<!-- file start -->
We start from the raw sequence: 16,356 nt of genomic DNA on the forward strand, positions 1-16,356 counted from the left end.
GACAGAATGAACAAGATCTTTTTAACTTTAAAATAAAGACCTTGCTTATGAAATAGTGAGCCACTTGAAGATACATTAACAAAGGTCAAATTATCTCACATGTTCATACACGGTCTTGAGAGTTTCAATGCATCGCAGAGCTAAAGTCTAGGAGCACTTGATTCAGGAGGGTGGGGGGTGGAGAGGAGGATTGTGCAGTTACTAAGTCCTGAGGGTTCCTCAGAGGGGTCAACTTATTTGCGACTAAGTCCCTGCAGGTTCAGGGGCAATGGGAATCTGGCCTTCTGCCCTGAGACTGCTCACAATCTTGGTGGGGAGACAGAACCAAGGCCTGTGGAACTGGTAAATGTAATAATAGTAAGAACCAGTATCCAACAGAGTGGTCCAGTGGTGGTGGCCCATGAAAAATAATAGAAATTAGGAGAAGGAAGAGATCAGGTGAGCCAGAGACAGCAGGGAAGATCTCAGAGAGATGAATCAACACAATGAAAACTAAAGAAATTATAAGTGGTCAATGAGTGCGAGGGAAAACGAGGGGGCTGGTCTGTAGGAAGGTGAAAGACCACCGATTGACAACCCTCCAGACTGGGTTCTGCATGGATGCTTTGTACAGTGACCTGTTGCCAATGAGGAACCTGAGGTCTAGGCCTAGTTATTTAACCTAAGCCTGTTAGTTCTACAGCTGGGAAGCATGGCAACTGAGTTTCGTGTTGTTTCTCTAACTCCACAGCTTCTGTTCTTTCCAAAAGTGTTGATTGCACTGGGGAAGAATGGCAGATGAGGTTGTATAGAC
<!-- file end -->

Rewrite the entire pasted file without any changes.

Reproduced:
We start from the raw sequence: 16,356 nt of genomic DNA on the forward strand, positions 1-16,356 counted from the left end.
GACAGAATGAACAAGATCTTTTTAACTTTAAAATAAAGACCTTGCTTATGAAATAGTGAGCCACTTGAAGATACATTAACAAAGGTCAAATTATCTCACATGTTCATACACGGTCTTGAGAGTTTCAATGCATCGCAGAGCTAAAGTCTAGGAGCACTTGATTCAGGAGGGTGGGGGGTGGAGAGGAGGATTGTGCAGTTACTAAGTCCTGAGGGTTCCTCAGAGGGGTCAACTTATTTGCGACTAAGTCCCTGCAGGTTCAGGGGCAATGGGAATCTGGCCTTCTGCCCTGAGACTGCTCACAATCTTGGTGGGGAGACAGAACCAAGGCCTGTGGAACTGGTAAATGTAATAATAGTAAGAACCAGTATCCAACAGAGTGGTCCAGTGGTGGTGGCCCATGAAAAATAATAGAAATTAGGAGAAGGAAGAGATCAGGTGAGCCAGAGACAGCAGGGAAGATCTCAGAGAGATGAATCAACACAATGAAAACTAAAGAAATTATAAGTGGTCAATGAGTGCGAGGGAAAACGAGGGGGCTGGTCTGTAGGAAGGTGAAAGACCACCGATTGACAACCCTCCAGACTGGGTTCTGCATGGATGCTTTGTACAGTGACCTGTTGCCAATGAGGAACCTGAGGTCTAGGCCTAGTTATTTAACCTAAGCCTGTTAGTTCTACAGCTGGGAAGCATGGCAACTGAGTTTCGTGTTGTTTCTCTAACTCCACAGCTTCTGTTCTTTCCAAAAGTGTTGATTGCACTGGGGAAGAATGGCAGATGAGGTTGTATAGAC